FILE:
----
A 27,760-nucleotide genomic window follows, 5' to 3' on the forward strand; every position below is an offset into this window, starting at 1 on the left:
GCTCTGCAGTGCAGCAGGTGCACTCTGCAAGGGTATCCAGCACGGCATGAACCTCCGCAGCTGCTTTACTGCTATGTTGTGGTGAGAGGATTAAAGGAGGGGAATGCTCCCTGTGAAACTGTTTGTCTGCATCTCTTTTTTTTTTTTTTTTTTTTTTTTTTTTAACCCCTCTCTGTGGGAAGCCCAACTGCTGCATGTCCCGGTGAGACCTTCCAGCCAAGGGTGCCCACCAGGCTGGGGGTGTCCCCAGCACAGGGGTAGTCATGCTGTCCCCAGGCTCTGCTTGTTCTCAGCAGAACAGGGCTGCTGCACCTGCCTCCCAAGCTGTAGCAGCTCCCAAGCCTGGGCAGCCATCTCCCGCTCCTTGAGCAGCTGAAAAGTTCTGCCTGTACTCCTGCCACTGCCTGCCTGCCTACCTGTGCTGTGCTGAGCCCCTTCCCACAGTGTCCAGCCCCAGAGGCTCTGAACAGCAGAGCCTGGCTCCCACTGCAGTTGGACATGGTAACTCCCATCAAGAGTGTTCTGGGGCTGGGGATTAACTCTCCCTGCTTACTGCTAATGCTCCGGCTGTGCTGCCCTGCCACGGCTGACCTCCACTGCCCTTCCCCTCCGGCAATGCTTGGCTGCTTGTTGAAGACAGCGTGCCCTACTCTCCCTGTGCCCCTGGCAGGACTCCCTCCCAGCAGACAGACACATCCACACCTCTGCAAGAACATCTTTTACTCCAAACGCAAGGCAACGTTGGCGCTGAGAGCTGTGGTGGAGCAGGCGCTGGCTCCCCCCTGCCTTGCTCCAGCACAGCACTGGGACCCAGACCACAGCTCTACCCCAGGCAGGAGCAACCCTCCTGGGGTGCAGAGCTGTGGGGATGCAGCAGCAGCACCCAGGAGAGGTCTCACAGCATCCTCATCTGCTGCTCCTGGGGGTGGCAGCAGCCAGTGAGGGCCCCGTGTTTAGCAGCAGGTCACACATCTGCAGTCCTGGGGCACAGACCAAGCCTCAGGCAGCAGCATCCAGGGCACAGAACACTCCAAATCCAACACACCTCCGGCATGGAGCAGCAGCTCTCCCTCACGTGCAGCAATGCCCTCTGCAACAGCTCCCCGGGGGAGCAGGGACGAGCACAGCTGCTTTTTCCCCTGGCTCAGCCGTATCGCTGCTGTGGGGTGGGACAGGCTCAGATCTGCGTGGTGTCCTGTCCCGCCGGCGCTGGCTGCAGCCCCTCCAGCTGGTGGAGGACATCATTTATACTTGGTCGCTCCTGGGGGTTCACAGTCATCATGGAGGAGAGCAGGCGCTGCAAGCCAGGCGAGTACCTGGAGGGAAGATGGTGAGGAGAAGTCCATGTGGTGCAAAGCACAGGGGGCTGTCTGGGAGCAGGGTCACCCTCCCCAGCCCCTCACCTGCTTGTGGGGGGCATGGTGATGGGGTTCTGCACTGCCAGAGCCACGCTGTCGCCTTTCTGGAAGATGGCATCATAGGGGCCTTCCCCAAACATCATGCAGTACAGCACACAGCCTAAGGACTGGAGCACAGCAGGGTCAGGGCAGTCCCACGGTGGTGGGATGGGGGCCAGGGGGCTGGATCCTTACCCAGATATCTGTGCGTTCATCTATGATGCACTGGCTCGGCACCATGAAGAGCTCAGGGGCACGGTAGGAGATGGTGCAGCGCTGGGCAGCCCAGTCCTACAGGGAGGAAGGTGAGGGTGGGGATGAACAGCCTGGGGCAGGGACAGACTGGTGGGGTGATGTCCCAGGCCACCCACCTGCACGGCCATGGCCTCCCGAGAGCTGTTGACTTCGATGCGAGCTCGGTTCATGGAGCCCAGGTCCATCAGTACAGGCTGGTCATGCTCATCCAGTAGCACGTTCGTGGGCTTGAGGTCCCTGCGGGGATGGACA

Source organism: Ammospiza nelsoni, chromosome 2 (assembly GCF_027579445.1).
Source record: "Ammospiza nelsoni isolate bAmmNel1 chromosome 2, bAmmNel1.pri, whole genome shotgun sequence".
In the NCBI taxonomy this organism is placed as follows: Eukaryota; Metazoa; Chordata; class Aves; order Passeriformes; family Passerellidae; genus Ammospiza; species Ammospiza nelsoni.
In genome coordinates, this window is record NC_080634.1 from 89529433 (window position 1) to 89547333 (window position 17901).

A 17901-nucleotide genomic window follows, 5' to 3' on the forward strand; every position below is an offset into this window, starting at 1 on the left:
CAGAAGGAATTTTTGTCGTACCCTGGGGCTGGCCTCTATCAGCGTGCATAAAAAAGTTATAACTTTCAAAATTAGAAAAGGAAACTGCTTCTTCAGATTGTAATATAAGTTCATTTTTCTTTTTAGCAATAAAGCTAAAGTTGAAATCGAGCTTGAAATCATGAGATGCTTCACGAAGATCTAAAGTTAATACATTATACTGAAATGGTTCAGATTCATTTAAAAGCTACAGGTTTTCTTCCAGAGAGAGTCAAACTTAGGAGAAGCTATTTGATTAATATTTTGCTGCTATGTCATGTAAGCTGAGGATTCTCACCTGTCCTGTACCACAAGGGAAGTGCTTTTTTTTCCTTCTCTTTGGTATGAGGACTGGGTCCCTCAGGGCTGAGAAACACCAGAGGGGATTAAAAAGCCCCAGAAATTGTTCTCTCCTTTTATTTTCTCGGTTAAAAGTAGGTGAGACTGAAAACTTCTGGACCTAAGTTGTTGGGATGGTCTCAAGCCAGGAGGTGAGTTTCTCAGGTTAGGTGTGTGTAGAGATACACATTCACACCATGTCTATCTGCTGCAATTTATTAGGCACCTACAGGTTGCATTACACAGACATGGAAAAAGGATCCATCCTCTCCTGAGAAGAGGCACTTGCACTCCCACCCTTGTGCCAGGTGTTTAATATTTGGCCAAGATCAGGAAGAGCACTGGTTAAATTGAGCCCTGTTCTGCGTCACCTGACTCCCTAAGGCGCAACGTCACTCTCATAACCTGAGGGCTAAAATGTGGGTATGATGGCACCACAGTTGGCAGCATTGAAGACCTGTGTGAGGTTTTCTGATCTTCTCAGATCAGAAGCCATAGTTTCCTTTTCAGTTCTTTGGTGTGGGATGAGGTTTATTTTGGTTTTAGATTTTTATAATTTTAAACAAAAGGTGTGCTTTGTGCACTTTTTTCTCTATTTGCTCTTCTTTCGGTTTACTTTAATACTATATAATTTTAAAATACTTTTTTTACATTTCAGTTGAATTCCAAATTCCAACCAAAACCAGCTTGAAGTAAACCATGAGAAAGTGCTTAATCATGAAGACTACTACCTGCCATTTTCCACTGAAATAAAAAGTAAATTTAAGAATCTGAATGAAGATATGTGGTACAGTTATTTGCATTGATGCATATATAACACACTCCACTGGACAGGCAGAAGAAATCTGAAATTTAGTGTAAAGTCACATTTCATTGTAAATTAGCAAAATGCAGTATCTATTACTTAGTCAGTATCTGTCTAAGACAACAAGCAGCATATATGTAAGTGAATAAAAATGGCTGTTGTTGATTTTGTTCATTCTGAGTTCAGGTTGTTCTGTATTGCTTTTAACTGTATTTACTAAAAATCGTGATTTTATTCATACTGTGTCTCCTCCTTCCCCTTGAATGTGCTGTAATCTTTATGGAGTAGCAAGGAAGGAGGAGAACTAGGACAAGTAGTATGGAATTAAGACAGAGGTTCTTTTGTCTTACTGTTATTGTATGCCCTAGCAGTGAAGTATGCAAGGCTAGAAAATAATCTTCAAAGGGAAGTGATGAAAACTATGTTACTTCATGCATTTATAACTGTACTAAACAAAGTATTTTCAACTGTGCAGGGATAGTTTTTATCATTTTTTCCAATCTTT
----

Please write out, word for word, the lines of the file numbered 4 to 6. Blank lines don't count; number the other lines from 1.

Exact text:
Source record: "Ammospiza nelsoni isolate bAmmNel1 chromosome 2, bAmmNel1.pri, whole genome shotgun sequence".
In the NCBI taxonomy this organism is placed as follows: Eukaryota; Metazoa; Chordata; class Aves; order Passeriformes; family Passerellidae; genus Ammospiza; species Ammospiza nelsoni.
In genome coordinates, this window is record NC_080634.1 from 89529433 (window position 1) to 89547333 (window position 17901).